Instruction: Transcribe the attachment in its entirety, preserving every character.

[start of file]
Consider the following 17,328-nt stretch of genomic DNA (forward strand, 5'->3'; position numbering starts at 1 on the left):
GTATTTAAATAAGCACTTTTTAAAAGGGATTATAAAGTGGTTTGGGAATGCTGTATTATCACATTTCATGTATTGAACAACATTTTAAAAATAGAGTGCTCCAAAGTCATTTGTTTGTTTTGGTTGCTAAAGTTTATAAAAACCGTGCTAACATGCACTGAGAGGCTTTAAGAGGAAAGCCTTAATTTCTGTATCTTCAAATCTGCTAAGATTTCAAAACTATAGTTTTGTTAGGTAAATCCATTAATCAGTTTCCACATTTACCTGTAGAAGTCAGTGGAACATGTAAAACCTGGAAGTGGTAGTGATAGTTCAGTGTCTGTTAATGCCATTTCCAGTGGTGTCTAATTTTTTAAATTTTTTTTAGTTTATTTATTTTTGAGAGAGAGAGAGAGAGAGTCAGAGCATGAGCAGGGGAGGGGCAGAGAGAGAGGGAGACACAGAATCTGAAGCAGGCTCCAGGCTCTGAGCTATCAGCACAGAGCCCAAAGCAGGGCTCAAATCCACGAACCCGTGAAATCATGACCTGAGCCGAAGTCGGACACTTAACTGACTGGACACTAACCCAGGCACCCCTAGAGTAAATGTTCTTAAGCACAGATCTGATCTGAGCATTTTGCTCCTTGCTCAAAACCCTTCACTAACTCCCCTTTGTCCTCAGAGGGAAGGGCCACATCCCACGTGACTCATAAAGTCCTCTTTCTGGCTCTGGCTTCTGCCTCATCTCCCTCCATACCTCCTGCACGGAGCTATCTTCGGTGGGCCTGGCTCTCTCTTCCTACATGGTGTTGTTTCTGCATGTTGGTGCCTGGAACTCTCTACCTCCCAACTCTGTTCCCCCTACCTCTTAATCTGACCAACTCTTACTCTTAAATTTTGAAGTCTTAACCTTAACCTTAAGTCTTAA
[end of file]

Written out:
Consider the following 17,328-nt stretch of genomic DNA (forward strand, 5'->3'; position numbering starts at 1 on the left):
GTATTTAAATAAGCACTTTTTAAAAGGGATTATAAAGTGGTTTGGGAATGCTGTATTATCACATTTCATGTATTGAACAACATTTTAAAAATAGAGTGCTCCAAAGTCATTTGTTTGTTTTGGTTGCTAAAGTTTATAAAAACCGTGCTAACATGCACTGAGAGGCTTTAAGAGGAAAGCCTTAATTTCTGTATCTTCAAATCTGCTAAGATTTCAAAACTATAGTTTTGTTAGGTAAATCCATTAATCAGTTTCCACATTTACCTGTAGAAGTCAGTGGAACATGTAAAACCTGGAAGTGGTAGTGATAGTTCAGTGTCTGTTAATGCCATTTCCAGTGGTGTCTAATTTTTTAAATTTTTTTTAGTTTATTTATTTTTGAGAGAGAGAGAGAGAGAGTCAGAGCATGAGCAGGGGAGGGGCAGAGAGAGAGGGAGACACAGAATCTGAAGCAGGCTCCAGGCTCTGAGCTATCAGCACAGAGCCCAAAGCAGGGCTCAAATCCACGAACCCGTGAAATCATGACCTGAGCCGAAGTCGGACACTTAACTGACTGGACACTAACCCAGGCACCCCTAGAGTAAATGTTCTTAAGCACAGATCTGATCTGAGCATTTTGCTCCTTGCTCAAAACCCTTCACTAACTCCCCTTTGTCCTCAGAGGGAAGGGCCACATCCCACGTGACTCATAAAGTCCTCTTTCTGGCTCTGGCTTCTGCCTCATCTCCCTCCATACCTCCTGCACGGAGCTATCTTCGGTGGGCCTGGCTCTCTCTTCCTACATGGTGTTGTTTCTGCATGTTGGTGCCTGGAACTCTCTACCTCCCAACTCTGTTCCCCCTACCTCTTAATCTGACCAACTCTTACTCTTAAATTTTGAAGTCTTAACCTTAACCTTAAGTCTTAA